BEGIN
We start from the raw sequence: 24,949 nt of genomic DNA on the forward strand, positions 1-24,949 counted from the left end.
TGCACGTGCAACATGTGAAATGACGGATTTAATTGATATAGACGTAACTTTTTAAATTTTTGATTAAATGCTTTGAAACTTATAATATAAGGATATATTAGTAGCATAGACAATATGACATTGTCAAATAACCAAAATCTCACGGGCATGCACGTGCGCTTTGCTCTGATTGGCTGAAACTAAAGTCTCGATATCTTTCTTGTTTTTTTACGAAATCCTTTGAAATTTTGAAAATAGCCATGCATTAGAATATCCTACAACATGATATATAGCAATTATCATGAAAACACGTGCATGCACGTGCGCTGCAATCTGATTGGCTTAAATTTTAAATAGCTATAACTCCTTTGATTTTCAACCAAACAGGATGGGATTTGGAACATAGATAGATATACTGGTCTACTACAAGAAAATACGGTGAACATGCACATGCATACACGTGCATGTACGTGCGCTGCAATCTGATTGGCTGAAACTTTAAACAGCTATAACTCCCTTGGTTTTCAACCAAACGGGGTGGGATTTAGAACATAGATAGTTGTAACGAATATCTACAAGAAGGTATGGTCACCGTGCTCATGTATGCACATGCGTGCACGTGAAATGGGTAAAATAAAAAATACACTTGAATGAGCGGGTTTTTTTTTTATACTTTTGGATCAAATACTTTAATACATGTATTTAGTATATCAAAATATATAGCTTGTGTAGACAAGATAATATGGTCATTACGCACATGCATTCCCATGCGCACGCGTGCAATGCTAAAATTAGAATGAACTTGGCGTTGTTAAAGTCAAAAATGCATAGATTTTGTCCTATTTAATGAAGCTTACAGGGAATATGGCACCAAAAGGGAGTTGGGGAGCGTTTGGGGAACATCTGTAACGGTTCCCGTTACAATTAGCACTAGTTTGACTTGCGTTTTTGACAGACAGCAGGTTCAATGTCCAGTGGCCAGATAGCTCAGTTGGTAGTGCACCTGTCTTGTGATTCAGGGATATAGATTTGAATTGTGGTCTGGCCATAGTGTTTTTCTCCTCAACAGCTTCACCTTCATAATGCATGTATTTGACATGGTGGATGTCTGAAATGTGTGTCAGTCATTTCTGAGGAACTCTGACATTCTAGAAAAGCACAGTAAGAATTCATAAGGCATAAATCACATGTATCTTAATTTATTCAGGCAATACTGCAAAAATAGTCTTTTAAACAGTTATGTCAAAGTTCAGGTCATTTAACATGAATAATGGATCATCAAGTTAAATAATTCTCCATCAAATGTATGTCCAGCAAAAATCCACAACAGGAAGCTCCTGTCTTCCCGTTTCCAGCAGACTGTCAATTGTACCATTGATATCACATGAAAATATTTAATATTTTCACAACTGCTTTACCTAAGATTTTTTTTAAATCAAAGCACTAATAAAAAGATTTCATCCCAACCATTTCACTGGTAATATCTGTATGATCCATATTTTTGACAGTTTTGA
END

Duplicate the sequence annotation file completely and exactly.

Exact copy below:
We start from the raw sequence: 24,949 nt of genomic DNA on the forward strand, positions 1-24,949 counted from the left end.
TGCACGTGCAACATGTGAAATGACGGATTTAATTGATATAGACGTAACTTTTTAAATTTTTGATTAAATGCTTTGAAACTTATAATATAAGGATATATTAGTAGCATAGACAATATGACATTGTCAAATAACCAAAATCTCACGGGCATGCACGTGCGCTTTGCTCTGATTGGCTGAAACTAAAGTCTCGATATCTTTCTTGTTTTTTTACGAAATCCTTTGAAATTTTGAAAATAGCCATGCATTAGAATATCCTACAACATGATATATAGCAATTATCATGAAAACACGTGCATGCACGTGCGCTGCAATCTGATTGGCTTAAATTTTAAATAGCTATAACTCCTTTGATTTTCAACCAAACAGGATGGGATTTGGAACATAGATAGATATACTGGTCTACTACAAGAAAATACGGTGAACATGCACATGCATACACGTGCATGTACGTGCGCTGCAATCTGATTGGCTGAAACTTTAAACAGCTATAACTCCCTTGGTTTTCAACCAAACGGGGTGGGATTTAGAACATAGATAGTTGTAACGAATATCTACAAGAAGGTATGGTCACCGTGCTCATGTATGCACATGCGTGCACGTGAAATGGGTAAAATAAAAAATACACTTGAATGAGCGGGTTTTTTTTTTATACTTTTGGATCAAATACTTTAATACATGTATTTAGTATATCAAAATATATAGCTTGTGTAGACAAGATAATATGGTCATTACGCACATGCATTCCCATGCGCACGCGTGCAATGCTAAAATTAGAATGAACTTGGCGTTGTTAAAGTCAAAAATGCATAGATTTTGTCCTATTTAATGAAGCTTACAGGGAATATGGCACCAAAAGGGAGTTGGGGAGCGTTTGGGGAACATCTGTAACGGTTCCCGTTACAATTAGCACTAGTTTGACTTGCGTTTTTGACAGACAGCAGGTTCAATGTCCAGTGGCCAGATAGCTCAGTTGGTAGTGCACCTGTCTTGTGATTCAGGGATATAGATTTGAATTGTGGTCTGGCCATAGTGTTTTTCTCCTCAACAGCTTCACCTTCATAATGCATGTATTTGACATGGTGGATGTCTGAAATGTGTGTCAGTCATTTCTGAGGAACTCTGACATTCTAGAAAAGCACAGTAAGAATTCATAAGGCATAAATCACATGTATCTTAATTTATTCAGGCAATACTGCAAAAATAGTCTTTTAAACAGTTATGTCAAAGTTCAGGTCATTTAACATGAATAATGGATCATCAAGTTAAATAATTCTCCATCAAATGTATGTCCAGCAAAAATCCACAACAGGAAGCTCCTGTCTTCCCGTTTCCAGCAGACTGTCAATTGTACCATTGATATCACATGAAAATATTTAATATTTTCACAACTGCTTTACCTAAGATTTTTTTTAAATCAAAGCACTAATAAAAAGATTTCATCCCAACCATTTCACTGGTAATATCTGTATGATCCATATTTTTGACAGTTTTGA